Referring to the challenges of what the makers jointly dub “a very uncertain market,” they’re revealing plans for the joint development of two key products. And that leaves analysts and observers wondering just how much further the tie-up between Nissan and Chrysler might go.
The Japanese maker now plans to help develop and build a new fuel-efficient small car, which Chrysler will sell in the U.S., starting in 2010. The U.S. maker plans to base the new product on a concept of its own design. "We will take advantage of our styling and design and then utilize Nissan's great engineering and platform execution," said Chrysler Vice Chairman Tom LaSorda.
The news comes barely three months after the carmakers announced their first tentative tie-up, Chrysler saying it would begin selling a version of the mini-compact Nissan Versa in Latin America, starting in 2009.
The latest move also involves the successor to Nissan’s full-size pickup, the Titan. Currently produced at the automaker’s “transplant” assembly line, in Canton, Mississippi, it has not come close to meeting Nissan’s original sales targets. So there had been a question whether the company could afford to develop an all-new update. By linking up with Chrysler, the Titan will now be replaced by a product sharing key components with the U.S. maker’s popular Ram pickup (the 2009 Dodge Ram is shown above). The full-size replacement, company officials jointly revealed, will hit market in 2011.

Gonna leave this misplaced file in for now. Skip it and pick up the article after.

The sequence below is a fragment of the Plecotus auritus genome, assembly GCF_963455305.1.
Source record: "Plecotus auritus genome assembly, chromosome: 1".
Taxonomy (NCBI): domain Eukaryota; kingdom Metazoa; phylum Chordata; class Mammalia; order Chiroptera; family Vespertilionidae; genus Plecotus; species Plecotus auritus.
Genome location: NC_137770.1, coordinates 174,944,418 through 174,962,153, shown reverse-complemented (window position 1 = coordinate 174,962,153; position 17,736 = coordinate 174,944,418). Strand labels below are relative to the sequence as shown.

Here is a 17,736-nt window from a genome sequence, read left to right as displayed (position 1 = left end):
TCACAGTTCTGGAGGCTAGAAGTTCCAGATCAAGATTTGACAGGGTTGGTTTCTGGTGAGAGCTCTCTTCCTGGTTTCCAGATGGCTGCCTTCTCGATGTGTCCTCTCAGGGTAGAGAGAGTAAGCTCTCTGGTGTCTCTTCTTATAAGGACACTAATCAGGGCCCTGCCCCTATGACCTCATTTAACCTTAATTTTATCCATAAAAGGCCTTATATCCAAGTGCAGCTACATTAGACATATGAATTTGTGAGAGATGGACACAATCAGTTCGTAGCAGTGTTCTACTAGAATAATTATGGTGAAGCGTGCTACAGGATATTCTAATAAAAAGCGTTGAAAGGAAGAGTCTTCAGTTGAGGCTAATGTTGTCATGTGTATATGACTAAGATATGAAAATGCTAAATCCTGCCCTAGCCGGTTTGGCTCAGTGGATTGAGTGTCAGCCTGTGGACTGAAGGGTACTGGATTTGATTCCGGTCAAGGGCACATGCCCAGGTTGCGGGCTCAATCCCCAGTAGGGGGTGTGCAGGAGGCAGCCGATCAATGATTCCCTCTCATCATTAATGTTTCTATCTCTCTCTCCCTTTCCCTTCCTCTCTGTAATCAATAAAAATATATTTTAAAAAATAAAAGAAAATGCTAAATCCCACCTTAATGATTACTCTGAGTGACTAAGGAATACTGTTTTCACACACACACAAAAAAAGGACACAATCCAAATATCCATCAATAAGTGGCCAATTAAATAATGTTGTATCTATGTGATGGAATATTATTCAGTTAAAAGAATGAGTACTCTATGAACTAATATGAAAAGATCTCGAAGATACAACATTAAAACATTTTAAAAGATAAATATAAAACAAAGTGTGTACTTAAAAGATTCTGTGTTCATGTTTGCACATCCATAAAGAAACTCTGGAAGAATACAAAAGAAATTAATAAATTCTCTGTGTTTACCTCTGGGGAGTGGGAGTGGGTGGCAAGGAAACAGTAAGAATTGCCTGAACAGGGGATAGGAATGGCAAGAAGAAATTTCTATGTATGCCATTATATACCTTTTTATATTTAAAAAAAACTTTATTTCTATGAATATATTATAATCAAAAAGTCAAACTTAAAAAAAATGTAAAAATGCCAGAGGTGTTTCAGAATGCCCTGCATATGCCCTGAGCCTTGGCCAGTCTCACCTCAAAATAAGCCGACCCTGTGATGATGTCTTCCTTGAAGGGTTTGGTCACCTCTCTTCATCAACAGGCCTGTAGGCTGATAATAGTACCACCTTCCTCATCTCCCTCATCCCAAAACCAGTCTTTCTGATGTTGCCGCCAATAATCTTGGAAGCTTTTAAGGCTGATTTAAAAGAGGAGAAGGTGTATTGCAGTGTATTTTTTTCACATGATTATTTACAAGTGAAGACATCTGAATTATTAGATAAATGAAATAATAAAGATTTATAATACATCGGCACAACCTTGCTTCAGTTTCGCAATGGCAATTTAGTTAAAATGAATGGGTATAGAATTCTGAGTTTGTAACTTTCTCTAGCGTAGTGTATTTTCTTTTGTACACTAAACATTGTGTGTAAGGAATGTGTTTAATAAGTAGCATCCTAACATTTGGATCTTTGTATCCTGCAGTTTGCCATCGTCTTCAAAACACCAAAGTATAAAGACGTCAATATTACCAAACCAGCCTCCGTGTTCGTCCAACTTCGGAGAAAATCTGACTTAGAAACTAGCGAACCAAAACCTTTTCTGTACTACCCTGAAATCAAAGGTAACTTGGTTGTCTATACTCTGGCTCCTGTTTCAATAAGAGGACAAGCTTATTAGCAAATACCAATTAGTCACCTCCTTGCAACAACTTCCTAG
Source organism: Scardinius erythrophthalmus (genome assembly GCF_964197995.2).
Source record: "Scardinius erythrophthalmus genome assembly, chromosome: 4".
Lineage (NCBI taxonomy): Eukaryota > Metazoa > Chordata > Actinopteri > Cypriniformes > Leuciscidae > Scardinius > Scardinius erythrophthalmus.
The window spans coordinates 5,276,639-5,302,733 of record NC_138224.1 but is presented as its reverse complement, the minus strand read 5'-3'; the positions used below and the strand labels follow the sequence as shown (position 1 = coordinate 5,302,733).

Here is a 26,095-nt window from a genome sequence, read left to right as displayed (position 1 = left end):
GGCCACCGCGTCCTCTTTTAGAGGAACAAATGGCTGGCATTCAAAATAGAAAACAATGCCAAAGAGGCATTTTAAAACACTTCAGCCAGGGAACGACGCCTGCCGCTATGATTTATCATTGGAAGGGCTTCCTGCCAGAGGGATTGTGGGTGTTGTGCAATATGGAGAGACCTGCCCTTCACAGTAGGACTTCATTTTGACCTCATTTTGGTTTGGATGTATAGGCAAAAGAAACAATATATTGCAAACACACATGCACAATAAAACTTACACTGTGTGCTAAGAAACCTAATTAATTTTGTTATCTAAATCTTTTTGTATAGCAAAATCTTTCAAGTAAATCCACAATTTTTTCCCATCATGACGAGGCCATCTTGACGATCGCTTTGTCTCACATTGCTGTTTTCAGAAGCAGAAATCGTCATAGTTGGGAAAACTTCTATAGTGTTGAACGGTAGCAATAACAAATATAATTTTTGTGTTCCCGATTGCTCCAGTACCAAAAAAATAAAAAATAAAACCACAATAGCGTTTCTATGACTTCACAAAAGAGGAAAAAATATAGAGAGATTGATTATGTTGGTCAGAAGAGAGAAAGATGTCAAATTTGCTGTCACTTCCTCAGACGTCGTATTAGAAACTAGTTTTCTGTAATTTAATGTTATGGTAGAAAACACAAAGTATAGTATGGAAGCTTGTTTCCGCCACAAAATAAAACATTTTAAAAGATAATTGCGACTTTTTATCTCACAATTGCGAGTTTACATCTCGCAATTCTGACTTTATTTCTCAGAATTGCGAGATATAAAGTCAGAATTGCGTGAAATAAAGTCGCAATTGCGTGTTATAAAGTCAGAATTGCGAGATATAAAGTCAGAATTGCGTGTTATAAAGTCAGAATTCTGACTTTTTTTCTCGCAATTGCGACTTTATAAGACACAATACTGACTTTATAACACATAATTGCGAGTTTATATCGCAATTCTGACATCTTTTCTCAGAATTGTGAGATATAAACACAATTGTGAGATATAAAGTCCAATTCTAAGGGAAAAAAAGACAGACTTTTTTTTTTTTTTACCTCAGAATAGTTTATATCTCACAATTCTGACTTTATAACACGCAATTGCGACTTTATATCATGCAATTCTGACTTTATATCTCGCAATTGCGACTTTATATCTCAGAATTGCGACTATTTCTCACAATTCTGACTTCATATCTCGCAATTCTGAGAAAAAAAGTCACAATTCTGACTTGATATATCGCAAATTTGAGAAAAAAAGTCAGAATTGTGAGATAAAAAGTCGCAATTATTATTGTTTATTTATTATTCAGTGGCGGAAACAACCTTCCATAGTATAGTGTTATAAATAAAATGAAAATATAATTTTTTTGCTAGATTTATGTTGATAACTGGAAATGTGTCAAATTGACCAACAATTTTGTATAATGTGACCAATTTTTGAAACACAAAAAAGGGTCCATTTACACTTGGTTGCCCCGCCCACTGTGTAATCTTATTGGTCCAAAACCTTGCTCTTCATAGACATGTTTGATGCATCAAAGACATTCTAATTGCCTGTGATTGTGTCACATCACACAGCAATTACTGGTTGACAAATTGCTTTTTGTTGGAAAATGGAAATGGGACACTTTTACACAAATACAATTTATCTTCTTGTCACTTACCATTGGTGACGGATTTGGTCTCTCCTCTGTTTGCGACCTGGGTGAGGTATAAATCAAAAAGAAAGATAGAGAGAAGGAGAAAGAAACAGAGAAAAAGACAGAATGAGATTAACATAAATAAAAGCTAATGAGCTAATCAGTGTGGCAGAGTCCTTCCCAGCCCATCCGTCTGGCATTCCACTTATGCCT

"In January, we said we would continue to look for additional OEM opportunities with Chrysler," said Carlos Tavares, Executive Vice President, Nissan Motor Company. "This latest agreement builds on Nissan's proven track record to deliver win-win product exchanges with multiple manufacturers around the world," said Tavares. He added a key factor in the decision to base its next pickup on a design by Chrysler was the high-cost of meeting new federal safety and fuel-economy regulations.
LaSorda, during a teleconference with news media, also hinted, “We are continuing to look at additional projects.”
That comes as little surprise to observers, many of whom expected to see the January announcement lead to expanded ties. “This industry is rapidly going global and you need that [sort of tie-up] for scale,” says Steve Miller, a former top Chrysler executive and now CEO of the auto supplier Delphi Corp. The problem, he adds, is that Chrysler is essentially a one-market manufacturer, foreign sales barely adding up to a tenth of its total volume, since it divorced from former German partner, Daimler AG.
While Nissan has a presence in the U.S. it would like to expand its presence here, or so Carlos Ghosn, who serves as the CEO of both the Japanese maker and its French ally, Renault, has said on numerous occasions. A proposed partnership with General Motors was scuttled in 2006, but there have been ongoing rumors Nissan might instead look for a relationship with Ford or Chrysler.
While the latest deal would tend to settle that discussion, it still remains uncertain just how far Nissan and Chrysler might eventually go. But there is little doubt that their business romance is heating up. With Joe Szczesny